The NAICS codes should be used to identify the predominate services/goods that will be procured.  The NAICS codes also assist in determining whether a company is small or large.  Each NAICS code has size standards attached to each code either based on average annual gross receipts or number of employees.

    The NAICS codes cover the entire field of economic activities and define industries in accordance with the composition and structure of the U.S. economy.

     For more information regarding the NAICS codes, visit the U.S. Census Bureau website at www.census.gov/eos/www/naics/.

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    Can requirements be competitively/noncompetitively awarded to socially and economically disadvantaged businesses (SEDB(8(a)) certified firms)and service-disabled veteran-owned small businesses (SDVOSB)?

    Yes.  A rational basis for the decision to award a noncompetitive SEDB (8(a)) or SDVOSB procurement should be documented.  Procurement decision makers should consider potential SEDB (8(a)) or SDVOSB sources of supply contained in "Source-Net" located at http://www.sbo.faa.gov/sbo or http://www.ccr.gov (click on "Dynamic Small Business Search.")   The Center for Veterans Enterprise website (http://www.vetbiz.gov/) must be reviewed to verify the SDVOSB designation prior to contract award.  The ownership and control of the sources on this website have been verified by Veterans Affairs (VA).  The public announcement requirements of AMS Section 3.2.1.3.12 are not applicable to noncompetitive awards to SEDB (8(a)) or SDVOSB firms if the product being procured is not available from Federal Prison Industries.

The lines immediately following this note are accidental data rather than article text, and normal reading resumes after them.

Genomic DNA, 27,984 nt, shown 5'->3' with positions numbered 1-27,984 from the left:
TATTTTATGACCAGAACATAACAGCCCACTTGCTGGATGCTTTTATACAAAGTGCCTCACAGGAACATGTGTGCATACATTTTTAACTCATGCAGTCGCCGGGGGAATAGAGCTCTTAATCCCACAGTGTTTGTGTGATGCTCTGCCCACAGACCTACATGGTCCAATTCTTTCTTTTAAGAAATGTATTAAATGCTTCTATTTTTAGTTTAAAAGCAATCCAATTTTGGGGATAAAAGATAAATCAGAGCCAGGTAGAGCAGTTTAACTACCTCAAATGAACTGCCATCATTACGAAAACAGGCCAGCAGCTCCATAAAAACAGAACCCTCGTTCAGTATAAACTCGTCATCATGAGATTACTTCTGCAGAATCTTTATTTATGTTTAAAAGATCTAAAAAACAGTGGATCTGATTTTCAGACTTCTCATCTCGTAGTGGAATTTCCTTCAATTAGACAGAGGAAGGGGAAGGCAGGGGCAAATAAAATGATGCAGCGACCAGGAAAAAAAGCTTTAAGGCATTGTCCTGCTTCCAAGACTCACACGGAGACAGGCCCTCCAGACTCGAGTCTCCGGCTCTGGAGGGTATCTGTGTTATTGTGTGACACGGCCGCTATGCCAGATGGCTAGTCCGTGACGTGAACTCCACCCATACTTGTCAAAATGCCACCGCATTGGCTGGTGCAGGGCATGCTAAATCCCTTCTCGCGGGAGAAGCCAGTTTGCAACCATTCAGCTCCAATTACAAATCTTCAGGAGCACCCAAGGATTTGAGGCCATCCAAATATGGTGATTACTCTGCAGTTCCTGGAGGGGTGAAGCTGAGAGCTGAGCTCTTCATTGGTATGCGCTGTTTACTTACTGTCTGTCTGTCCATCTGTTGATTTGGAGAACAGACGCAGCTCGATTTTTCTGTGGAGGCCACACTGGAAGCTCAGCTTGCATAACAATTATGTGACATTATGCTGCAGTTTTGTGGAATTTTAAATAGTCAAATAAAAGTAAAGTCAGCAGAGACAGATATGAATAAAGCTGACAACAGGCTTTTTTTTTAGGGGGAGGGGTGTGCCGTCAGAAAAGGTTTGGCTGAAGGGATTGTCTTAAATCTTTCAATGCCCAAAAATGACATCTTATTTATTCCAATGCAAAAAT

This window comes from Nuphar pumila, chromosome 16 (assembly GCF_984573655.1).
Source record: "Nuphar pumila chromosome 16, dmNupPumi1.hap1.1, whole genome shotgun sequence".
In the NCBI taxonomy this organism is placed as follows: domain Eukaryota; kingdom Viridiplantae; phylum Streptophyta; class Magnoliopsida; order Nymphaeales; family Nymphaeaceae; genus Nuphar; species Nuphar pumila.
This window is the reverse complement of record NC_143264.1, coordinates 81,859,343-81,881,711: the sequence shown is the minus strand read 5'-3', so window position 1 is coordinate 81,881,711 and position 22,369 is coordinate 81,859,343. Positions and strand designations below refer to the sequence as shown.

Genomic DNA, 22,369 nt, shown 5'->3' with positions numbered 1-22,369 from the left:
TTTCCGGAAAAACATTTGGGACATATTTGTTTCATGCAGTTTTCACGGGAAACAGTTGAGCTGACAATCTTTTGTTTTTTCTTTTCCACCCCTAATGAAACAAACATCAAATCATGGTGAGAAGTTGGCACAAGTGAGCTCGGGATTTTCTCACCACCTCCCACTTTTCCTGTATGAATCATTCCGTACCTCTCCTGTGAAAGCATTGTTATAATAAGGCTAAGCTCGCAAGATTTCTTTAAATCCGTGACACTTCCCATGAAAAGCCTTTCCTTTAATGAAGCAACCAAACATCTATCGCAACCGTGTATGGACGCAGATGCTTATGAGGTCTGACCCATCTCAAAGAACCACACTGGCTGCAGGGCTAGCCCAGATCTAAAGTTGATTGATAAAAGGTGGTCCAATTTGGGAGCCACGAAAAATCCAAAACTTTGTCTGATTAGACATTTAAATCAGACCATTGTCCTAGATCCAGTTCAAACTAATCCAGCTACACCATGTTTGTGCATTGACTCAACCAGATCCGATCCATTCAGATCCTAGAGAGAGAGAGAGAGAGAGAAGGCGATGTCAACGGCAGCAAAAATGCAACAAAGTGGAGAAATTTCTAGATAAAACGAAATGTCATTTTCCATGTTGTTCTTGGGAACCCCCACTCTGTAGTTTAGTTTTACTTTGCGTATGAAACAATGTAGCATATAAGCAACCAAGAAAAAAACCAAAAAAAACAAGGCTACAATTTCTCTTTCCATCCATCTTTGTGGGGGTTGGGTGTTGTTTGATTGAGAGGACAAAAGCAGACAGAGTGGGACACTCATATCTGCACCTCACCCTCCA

Procurements may also be set-aside exclusively for competitive award among SEDBs that are expressly certified by the Small Business Administration (SBA) for participation in the SBA’s 8(a) program. Each firm claiming 8(a) status is required to provide a copy of its SBA 8(a) certification letter to the Contracting Officer (CO) as evidence of eligibility. There is no requirement to obtain the SBA's approval to make award to the selected SEDB, and procurements may be set-aside exclusively for competitive award among SDVOSB as defined by 38 U.S.C. 101. Each firm claiming SDVOSB status is required to provide a completed Business Declaration Form to self-certify its eligibility. There is no requirement to obtain the SBA’s or Veteran Administration’s approval to make award to the selected SDVOSB. However, unless the firm is designated as a SDVOSB on the VA website, the CO must not make an award to the firm as a SDVOSB. Refer to AMS Section T3.6.1.

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    How do procurement decisions affect small businesses?

    The Small Business Development Program is a business development program implemented through the procurement process. The likelihood of small businesses successfully competing is reduced if the procurement is not set-aside.  Generally, small businesses will not spend their limited bid and proposal resources to compete against large firms that have greater bid and proposal resources.  Subcontracting limits a small business visibility within the agency and subcontracting opportunities that are made available to small businesses are largely determined by the decisions made by large prime contractors.

     Set-asides “level the playing field” for small businesses to successfully compete and allows the agency to achieve its small business prime contracting goals, encourage small business participation, and provide small businesses the opportunity to grow and develop.  Set-asides allow small businesses to grow, gain exposure within the agency and obtain technically substantive work that would not otherwise be obtainable.

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    How does the FAA receive credit for awards made to small businesses?